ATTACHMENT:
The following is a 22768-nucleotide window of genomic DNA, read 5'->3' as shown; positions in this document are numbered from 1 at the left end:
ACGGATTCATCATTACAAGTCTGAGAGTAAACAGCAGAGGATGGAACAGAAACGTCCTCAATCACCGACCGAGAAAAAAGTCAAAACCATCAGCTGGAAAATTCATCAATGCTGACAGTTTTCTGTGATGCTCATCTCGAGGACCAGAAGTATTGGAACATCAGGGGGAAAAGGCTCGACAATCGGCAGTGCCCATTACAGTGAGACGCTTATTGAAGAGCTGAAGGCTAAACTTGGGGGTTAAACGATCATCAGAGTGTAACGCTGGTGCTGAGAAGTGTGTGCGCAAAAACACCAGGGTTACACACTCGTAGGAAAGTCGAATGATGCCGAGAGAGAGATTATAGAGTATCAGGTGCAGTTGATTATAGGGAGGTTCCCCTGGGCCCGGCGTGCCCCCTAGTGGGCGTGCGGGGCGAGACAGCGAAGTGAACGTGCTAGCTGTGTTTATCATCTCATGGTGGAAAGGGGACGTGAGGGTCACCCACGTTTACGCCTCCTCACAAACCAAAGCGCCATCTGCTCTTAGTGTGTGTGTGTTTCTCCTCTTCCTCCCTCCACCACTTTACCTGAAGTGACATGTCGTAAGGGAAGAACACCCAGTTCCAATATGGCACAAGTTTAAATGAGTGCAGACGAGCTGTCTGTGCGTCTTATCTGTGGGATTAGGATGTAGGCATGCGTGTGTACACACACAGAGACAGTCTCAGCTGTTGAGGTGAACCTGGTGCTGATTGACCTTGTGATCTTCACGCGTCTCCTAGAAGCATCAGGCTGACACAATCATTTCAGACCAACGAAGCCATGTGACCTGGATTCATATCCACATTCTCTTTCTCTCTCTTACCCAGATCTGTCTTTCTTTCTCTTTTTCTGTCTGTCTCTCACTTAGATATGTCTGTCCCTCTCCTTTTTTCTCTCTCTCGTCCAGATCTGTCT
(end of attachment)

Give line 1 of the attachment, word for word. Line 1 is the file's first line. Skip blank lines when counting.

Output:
The following is a 22768-nucleotide window of genomic DNA, read 5'->3' as shown; positions in this document are numbered from 1 at the left end: